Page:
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Spot Check: Masters Kitchen and Cocktail

A taste of one local's ambitious project in Oceanside

By Troy Johnson

208 South Coast Highway, Oceanside

O-side is one of the last beach burgs where gentrification hasn’t washed out the funk. It’s almost affordable to live here. There are great signs of progress and abandoned signs of regress. Oceanside is home to surf pros, skaters, punks, military, and people with many, many tattoos. I’m sure teachers, bankers, and conservatives live here, too. But they’re much less noticeable. Oceanside is rough around the edges, and the near-middle, and the middle.

In other words, it’s easy to love and fear.

The food scene has been on the rise ever since a vet of Market in Del Mar brought four-star skills and Austin-style edge to the neighborhood with The Flying Pig. Now O-Side has Harney Sushi, 333 Pacific, Bagby Beer Co., Wrench & Rodent, and a handful of newer places.

Masters Kitchen and Cocktail is one of those. Owner Ryan Jubela has lived here for nearly 20 years. His folks own the building. It’s a pretty great space. Beautiful reclaimed wood. Huge ceilings. Nice ironwork. Skylights. A plant wall and a huge patio. Massive. Ambitious.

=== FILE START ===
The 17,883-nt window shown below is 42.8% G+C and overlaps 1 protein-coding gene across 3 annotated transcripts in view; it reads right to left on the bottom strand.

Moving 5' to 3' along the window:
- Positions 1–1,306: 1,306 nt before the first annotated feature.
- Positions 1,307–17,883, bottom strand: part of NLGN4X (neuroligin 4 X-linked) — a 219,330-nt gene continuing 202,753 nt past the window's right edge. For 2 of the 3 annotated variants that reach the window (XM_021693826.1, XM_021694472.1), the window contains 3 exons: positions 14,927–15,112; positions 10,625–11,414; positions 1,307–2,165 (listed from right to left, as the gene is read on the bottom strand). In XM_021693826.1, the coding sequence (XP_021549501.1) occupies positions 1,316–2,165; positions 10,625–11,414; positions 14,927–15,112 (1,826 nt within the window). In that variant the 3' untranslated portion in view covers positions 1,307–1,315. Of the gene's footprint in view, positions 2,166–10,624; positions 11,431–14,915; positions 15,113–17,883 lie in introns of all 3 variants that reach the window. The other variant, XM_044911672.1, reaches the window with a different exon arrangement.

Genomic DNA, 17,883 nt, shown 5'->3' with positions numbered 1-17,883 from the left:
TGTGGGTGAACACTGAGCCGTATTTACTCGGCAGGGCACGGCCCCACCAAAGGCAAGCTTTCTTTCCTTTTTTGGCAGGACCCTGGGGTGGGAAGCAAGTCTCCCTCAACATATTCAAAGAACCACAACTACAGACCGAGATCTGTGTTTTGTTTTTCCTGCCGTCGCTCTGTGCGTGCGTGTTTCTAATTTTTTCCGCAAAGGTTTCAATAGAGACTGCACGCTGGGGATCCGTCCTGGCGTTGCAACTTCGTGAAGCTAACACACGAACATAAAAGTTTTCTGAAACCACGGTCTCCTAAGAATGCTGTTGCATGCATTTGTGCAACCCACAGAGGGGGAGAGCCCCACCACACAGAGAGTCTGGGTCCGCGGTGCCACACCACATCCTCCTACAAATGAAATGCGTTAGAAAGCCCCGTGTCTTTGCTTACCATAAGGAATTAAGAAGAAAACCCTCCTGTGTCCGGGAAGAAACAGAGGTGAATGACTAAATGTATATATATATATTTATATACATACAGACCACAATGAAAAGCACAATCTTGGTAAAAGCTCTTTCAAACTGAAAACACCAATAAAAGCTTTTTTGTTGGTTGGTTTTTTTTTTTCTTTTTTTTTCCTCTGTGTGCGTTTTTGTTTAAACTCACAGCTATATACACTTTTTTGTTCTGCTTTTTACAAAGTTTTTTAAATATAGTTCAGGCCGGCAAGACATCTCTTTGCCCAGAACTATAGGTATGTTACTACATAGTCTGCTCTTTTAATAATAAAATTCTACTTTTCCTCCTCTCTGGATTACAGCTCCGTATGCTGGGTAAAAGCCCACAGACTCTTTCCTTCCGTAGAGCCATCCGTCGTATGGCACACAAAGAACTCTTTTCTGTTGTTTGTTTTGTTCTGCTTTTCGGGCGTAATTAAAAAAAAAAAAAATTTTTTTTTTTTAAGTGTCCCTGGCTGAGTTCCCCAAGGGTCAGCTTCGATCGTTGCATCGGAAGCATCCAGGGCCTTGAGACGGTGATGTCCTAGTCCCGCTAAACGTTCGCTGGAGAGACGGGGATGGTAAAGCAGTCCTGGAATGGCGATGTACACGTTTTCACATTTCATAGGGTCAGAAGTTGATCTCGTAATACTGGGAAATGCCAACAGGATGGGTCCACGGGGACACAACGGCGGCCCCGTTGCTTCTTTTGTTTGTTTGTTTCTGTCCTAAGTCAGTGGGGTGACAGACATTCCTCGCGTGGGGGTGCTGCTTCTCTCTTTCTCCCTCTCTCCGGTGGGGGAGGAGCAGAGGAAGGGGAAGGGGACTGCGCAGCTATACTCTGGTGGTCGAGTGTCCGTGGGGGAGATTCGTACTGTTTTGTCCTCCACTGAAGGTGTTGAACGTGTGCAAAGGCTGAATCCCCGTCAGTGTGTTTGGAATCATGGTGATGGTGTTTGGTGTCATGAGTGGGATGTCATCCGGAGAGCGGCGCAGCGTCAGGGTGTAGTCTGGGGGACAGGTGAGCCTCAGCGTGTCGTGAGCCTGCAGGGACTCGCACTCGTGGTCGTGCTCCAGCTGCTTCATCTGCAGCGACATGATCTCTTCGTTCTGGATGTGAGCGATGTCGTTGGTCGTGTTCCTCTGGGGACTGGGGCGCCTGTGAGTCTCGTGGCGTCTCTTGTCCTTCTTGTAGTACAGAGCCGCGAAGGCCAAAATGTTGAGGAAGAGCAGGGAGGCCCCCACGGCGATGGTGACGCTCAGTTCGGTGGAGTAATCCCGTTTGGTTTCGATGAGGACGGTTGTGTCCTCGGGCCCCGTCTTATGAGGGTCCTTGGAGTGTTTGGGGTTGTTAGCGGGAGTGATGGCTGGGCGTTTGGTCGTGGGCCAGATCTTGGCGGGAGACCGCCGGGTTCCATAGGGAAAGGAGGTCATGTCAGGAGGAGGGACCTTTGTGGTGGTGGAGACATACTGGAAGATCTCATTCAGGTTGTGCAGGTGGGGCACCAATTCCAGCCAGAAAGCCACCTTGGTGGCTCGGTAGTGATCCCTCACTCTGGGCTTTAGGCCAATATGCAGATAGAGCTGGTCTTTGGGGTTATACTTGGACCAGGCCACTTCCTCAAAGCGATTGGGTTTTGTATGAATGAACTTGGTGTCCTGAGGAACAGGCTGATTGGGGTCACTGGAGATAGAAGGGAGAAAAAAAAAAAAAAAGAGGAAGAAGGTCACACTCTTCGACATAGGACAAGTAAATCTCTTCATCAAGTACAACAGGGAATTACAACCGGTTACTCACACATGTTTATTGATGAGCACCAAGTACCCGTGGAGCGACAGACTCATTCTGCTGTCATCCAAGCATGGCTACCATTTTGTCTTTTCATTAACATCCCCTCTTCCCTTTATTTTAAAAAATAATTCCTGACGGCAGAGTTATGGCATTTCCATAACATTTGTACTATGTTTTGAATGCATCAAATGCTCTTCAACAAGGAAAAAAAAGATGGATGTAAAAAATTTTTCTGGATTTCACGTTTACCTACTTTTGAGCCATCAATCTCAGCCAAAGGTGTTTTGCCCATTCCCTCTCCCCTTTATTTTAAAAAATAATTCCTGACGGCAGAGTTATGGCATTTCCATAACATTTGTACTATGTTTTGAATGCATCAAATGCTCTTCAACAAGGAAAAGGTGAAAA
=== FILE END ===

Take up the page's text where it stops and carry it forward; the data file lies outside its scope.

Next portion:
“Jubela and Gallo are trying to give their neighborhood something it doesn’t already have …”

Spot Check: Masters Kitchen and Cocktail

Spot Check: Masters Kitchen and Cocktail

The chef is Christopher Gallo, who spent time at A.R. Valentien and Bertrand at Mister A’s. He handles good ingredients simply, and well. His duck confit mac ’n’ cheese is based on a classic mirepoix (carrots-onions-celery). The duck is beautifully cooked and the brioche breadcrumbs crispy, buttery, libidinous. His housemade pierogi are, too, with a potato filling and paprika sour cream. Overworked peirogis become bricks of starch; his are perfect, the dough browned to the nice, brown-orange hue of George Hamilton’s skin.

Masters is priced on the higher end ($21–$29 for entrées), which is a stretch for Oceanside. But the last thing the area needs is another dive bar. Jubela and Gallo are trying to give their neighborhood something it doesn’t already have, which is why they’re focusing on craft cocktails, not craft beer.

The bar is packed on weekends for cocktails like the Hot Brazilian Monk, with green tea-infused Cachaça, green Chartreuse, Benedictine, lemongrass syrup, jalapeño, and lime juice. Come summer and tourist party season, people will surely jam this patio. And since Gallo can cook and the place looks great, locals with hopes for their own neighborhood should warm to the place soon, too.

Spot Check: Masters Kitchen and Cocktail

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